Sunday, April 1, 2012

Two books by Sol Stein

Some of you know that I am finishing up writing my own book.  In the meantime I am researching everything I can on the writing and publishing process.  The following is the first of several reviews about the books I've been reading on this topic.

I bought this book because of another blog’s review of it. Here are my own thoughts on the quality and ultimate benefit this book would provide aspiring writers.

Sol Stein has been in the writing and publishing business for several years. He has personally edited many books that have gone on to be successfully published, including his own. What Stein attempts to provide in this book are lessons on how to effectively write a book, fiction or non fiction, and make it publish-ready.

In the first several chapters Stein explains how to create interest for the reader. How do you get a reader to continue reading your book? You make characters that are so interesting that the reader wants to keep finding out about them. You make a story that is broken down in sentences that make the reader want to read the next sentence and paragraphs that propels the reader to the next paragraph, next chapter, perhaps to the next book. Stein lists, according to him, effective strategies that accomplish all this. If you doubt him, he will remind you-throughout the book- that he is a hugely successful editor and novelist in his own right and name drop all over the place to verify his credentials.

I suppose that sounds a little sarcastic. I’ll admit that, while I found reading these chapters instructive and I plan to practically apply the general lessons to be had from them, I didn’t care for the examples he provided which seemed pretty much centered around sex and violence. That is not the type of literature I ever intend to write. Surely there’s a way to maintain reader interest without using those hackneyed formulas.

The other problem I had was that he used excerpts of his own books as models of the right way to grab a reader’s attention. Frankly, I wasn’t impressed with his writing. It seemed a little too self- conscious with its choice of vocabulary and in how it described action.

I will say that I found the remaining chapters, which deal with editing, how to keep sentences fast paced, cutting out all the unnecessary details (Liposuctioning Flab, chapter 21) and how to revise to be invaluable. At the back of his book he provides several websites on where to receive instruction and lessons. Some of these are his own classes but he offers them free if you mention that you bought this book.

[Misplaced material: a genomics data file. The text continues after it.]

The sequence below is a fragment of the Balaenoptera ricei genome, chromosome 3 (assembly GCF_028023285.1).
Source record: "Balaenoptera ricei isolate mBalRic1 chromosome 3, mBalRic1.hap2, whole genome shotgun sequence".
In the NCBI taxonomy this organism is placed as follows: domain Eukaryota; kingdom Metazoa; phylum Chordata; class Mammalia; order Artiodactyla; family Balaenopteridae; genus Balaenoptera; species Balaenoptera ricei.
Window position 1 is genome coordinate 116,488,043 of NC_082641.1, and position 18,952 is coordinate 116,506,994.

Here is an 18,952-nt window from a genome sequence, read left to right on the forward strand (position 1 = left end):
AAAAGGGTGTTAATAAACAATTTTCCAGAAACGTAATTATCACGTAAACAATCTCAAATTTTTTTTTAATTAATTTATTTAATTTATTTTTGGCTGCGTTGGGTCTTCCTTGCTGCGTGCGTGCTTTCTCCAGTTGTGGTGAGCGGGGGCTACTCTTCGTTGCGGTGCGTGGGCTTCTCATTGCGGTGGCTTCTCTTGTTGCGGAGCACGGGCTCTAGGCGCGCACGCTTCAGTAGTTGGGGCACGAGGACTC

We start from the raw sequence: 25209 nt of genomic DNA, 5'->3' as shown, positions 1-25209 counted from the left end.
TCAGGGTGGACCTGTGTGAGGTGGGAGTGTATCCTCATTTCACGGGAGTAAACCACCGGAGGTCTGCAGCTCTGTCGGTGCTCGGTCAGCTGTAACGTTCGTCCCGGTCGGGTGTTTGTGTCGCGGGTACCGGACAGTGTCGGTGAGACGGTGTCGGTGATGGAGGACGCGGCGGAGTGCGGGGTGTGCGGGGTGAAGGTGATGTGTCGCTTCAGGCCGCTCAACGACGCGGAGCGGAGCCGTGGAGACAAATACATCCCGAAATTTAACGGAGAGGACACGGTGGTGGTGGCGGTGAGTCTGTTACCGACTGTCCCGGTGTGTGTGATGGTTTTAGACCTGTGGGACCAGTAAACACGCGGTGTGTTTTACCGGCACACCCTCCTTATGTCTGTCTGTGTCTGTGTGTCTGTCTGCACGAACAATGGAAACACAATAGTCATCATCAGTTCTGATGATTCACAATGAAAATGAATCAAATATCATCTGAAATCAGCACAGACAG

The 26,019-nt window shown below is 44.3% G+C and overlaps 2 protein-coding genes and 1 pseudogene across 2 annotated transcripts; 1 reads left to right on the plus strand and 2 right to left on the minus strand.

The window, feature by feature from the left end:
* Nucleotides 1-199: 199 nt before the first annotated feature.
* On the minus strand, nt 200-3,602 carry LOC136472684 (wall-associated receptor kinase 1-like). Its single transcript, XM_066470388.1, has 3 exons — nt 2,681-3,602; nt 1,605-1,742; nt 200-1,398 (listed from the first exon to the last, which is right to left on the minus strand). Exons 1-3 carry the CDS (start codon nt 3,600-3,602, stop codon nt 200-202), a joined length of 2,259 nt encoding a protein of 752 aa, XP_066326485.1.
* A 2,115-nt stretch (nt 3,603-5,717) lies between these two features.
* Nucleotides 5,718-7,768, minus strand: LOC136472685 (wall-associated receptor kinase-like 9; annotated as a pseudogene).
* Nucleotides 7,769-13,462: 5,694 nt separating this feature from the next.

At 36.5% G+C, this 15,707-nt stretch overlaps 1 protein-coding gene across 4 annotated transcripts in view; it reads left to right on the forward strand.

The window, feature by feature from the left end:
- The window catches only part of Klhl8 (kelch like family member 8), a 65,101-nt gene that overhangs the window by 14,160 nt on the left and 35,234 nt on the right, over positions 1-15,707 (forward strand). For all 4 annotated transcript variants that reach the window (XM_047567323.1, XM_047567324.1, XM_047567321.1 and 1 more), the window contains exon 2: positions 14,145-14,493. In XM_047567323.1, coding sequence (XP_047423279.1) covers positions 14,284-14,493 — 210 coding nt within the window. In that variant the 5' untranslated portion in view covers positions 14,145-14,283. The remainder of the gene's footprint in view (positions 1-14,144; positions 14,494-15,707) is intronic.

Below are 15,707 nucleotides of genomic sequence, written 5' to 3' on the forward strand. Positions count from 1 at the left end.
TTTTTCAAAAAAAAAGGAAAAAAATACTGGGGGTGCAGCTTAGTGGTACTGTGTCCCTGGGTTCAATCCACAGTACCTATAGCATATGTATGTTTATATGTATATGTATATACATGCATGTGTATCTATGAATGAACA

So while I have a certain amount of criticism for Sol Stein on Writing, I still recommend it as one of-what should be- SEVERAL resources an aspiring writer should read and apply to his writing skills.

Sol Stein also has a reference book called: Sol Stein’s Reference book For Writers. Part 1: Writing; Part 2: Publishing. In each sections he lists in an A-Z format terms that writers need to know to inform themselves of the ends and outs of writing and publishing. Here are a few examples:

Action: an action in fiction is a forward movement of the story that doesn’t necessarily involve physical activity. In fiction a surprising or strongly worded or decisive thought can be an action….

Immediate Scene: In fiction, the action in a scene can be viewed by the reader. If the writer follows the injunction “Show, don’t’ tell” he will have created an immediate scene. On test: If you could film the scene, it is immediate…..

Editing: New writers sometimes confuse edition with copyediting (see Copyediting). To edit is to check, correct, improve, amend, polish, modify, revise, reword, rewrite, redraft, condense, cut, and abridge… an editor is not a writer…but a reader of other people’s writings, a reviser with specific aims ranging from questioning and correcting inaccuracies to improving the vocabulary or the rhythm of the drafted words…

Related links:
Sol Stein's website

Writing Classes

Daily Writings


Anthony Andres said...

Hi Sharon!
I am about to read Sol Stein's "On Writing" and have already read his "How to Grow a Novel" (which I found very helpful).

I love your quote from CS Lewis - I used that in a talk I recently gave at a homeschoolers' day at our local Barnes and Noble. So much fun to see the quote again here!

I also very much appreciate your offer to review books and your condition that they NOT have sex/language/violence/the occult.
I like your standards!

So I take it you're writing a novel?
Very exciting, me too!
I'm not on the internet all that much, but am looking forward to looking forward to reading more of your blog.

God bless you!
Suzie Andres
(author of A Little Way of Homeschooling
and Homeschooling with Gentleness)

Sharon Wilfong said...

Hi Suzie! Thanks so much for visiting my blog and the nice comments. I have written one book and am now learning about sending out query letters and proposals. I feel so blessed to have the joy of writing. I'm now writing another book that is more of the same. Simply put, my experiences as a public school teacher in East Texas in a high poverty school. Exciting and never boring!
This review is one of many reviews I'll be posting since I'm reading a lot of these kind of books. I hope others will benefit from my reading. Your books sound interesting. Let me know if you'd like me to review them. God bless!